Maybe if we begin there, with thinking of God as the Absolute that collides with humanity on Mt. Sinai, but which also can be found in our quite ordinary use of words like “perfection” or “absolutely”—if that is our guide for what God is, then we are in a better position to truly marvel at the incarnation. If God were just like Orson Wells in the sky, then the infant Jesus would be nothing more than a strange disguise. But if the Absolute has become a small, powerless, finite human infant, then something mind-blowing is afoot.
What then shall we make of this Absolute in the flesh of the infant Jesus? Shall we say, with good reason, that the terror the Israelites felt at being called to embody God’s perfect holiness and justice has been abrogated, rendered tame? Is God no longer to be feared? Perhaps. Or should we wonder to ourselves, with a dawning amazement approaching apprehension and finally out and out terror: “What is the absolute God going to do with this humanity he has embodied, now that he is here?” Is this God in the flesh going to turn the whole world upside down? That is apparently what King Herod took the coming of Jesus to mean, and so he could only conclude that he must destroy this Jesus first. I’m going to suggest that we not completely put away that worried wondering about the God-man, especially if there is any chance that we have made God into something too tame, too cozy, or too Orson Wells, for that matter—someone we perhaps respect but keep at a distance. But obviously King Herod got something very wrong.
Instead of the terrifying presence of the Absolute God, the Christmas story tells those of faith—that’s pretty much everyone in the story except Herod and his collaborators—that this Absolute God coming into human form is good news, news of comfort and joy. This is God with us, a savior, who brings peace on earth. We get comfort first, rather than fear. One of the brilliant insights of Christianity is that true, effective fear of God can only arise out of faith and love: first, we come to know God’ acceptance, mercy, grace. Only when we know ourselves as God’s own can we come to know God’s holiness, awesomeness, God’s fearful righteousness, God’s total mystery, even God’s wrath and judgment. Through Christ, the Absolute nature of God becomes something life-giving, not contrary to and destructive to life. But woe be to us if we go no further than to know the gentle and mild God of the manger, if we remain infants in our faith. Jesus, in taking our form, makes seeing God face to face seem fairly easy, but as we see and follow, we are led to the foot of the cross; that, at the end rather than the beginning of the story, is where Christian revelation becomes completely unfathomable, mysterious, even dreadful.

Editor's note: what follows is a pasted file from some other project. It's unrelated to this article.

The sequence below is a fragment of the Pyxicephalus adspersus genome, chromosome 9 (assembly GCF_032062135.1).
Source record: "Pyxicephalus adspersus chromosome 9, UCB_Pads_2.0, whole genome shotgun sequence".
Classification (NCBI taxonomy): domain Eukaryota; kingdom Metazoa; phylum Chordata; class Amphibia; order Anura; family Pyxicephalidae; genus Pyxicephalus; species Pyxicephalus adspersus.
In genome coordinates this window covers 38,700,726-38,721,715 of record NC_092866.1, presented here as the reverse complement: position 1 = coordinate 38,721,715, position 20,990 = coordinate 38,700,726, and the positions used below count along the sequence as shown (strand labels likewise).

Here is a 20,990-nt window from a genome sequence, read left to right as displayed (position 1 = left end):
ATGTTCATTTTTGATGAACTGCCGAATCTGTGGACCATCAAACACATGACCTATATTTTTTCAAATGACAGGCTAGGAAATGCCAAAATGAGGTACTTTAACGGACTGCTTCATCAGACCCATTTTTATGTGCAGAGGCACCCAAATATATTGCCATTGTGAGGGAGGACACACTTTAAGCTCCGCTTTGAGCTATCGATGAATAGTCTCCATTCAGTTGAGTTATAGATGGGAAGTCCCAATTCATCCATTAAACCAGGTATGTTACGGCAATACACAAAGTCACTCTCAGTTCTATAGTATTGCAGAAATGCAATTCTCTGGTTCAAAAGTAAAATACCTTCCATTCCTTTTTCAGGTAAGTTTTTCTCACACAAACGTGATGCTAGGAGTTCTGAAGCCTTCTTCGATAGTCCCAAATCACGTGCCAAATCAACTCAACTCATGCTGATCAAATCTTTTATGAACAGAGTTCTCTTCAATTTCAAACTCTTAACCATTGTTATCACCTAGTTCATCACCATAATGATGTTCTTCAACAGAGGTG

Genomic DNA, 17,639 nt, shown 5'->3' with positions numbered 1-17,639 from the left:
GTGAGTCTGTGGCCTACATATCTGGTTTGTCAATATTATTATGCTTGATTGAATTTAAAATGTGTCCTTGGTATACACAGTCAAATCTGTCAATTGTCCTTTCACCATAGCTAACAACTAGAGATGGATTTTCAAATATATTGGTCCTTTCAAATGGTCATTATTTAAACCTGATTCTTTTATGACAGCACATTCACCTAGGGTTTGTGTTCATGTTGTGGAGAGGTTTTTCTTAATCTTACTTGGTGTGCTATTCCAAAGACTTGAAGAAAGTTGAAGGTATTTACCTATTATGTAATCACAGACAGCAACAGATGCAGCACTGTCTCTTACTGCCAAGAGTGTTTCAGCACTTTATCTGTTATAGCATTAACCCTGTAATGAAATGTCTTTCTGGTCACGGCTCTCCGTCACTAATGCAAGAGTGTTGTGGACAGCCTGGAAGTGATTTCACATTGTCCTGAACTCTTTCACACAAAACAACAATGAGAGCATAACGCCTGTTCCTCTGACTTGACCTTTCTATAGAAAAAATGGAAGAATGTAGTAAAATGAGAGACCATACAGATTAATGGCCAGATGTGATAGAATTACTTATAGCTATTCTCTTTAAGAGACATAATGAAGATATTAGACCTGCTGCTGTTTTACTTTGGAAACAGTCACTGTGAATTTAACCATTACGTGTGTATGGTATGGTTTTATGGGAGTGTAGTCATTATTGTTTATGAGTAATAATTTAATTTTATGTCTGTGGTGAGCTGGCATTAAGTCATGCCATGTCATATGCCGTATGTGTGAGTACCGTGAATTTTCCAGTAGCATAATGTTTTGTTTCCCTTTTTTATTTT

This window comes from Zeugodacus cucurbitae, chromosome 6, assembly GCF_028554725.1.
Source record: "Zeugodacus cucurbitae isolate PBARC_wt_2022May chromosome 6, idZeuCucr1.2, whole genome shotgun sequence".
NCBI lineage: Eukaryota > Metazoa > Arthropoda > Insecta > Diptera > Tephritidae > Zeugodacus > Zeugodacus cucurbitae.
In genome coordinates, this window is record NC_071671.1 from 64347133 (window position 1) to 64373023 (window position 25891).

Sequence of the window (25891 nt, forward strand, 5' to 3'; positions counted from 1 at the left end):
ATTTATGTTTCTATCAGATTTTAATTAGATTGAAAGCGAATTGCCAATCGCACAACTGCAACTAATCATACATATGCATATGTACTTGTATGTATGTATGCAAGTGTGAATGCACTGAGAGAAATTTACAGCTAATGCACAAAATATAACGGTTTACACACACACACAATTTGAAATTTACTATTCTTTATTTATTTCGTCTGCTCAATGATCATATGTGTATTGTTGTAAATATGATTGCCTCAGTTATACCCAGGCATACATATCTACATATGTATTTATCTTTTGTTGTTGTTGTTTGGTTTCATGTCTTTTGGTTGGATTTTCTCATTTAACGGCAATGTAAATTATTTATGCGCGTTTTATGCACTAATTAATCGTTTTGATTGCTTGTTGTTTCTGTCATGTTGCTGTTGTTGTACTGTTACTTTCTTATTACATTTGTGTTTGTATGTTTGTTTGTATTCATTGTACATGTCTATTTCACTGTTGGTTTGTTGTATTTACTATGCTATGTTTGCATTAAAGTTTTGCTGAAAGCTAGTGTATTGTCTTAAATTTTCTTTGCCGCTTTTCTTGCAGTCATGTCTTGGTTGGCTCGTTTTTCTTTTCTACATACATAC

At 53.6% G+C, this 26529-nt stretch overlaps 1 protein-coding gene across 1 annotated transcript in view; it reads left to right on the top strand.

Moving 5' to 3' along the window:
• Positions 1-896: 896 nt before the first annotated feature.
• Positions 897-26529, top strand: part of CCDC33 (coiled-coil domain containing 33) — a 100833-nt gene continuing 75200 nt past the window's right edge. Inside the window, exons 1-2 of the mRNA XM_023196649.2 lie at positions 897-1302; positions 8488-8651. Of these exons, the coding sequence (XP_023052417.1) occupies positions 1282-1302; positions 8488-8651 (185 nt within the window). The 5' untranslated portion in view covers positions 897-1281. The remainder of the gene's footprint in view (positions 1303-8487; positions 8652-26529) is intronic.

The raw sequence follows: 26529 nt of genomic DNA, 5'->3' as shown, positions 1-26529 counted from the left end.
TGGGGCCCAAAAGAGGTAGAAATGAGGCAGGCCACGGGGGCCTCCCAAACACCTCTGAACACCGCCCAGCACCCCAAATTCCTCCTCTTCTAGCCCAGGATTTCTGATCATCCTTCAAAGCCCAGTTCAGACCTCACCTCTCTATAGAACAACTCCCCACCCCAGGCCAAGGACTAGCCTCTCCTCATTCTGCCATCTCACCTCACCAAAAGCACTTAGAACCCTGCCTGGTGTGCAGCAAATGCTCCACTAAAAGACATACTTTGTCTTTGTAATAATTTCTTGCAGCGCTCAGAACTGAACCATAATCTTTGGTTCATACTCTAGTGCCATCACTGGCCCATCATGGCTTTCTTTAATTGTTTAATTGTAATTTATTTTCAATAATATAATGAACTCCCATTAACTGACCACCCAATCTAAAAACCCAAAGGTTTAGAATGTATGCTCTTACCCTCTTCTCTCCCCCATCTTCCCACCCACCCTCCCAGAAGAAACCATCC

Now we perhaps have some idea of what divine revelation is. God off by himself, if we think of God, say, dwelling in her own heavenly world, is Absolute goodness, justice, perfection, power. God revealed, however, is God adapting this absolute being to our human limits, frailties, and finitude. God adapts to our form—whether as the Torah law, or as a prophetic word, or finally as Jesus Christ in person—so as to both bless that human form, as the object of God’s joy, and also to lead it beyond its narrow confines and limited possibilities; to direct us God-ward, embodying God’s perfection, justice, and total self-giving nature. That’s it in a nutshell, I think; it’s simple but also infinitely complicated, because it’s not at all obvious how God can both bless our humanity as it is, while also leading us beyond ourselves into God’s infinite goodness. In trying to figure this out, we will want to keep watching what becomes of this infant Jesus, this sheer but mild presence of the Absolute in our flesh. The twists and turns of his particular life will be an invaluable guide as to what it means for human beings to find peace and rest, real sabbath, while doing the work of the infinite, perfect God.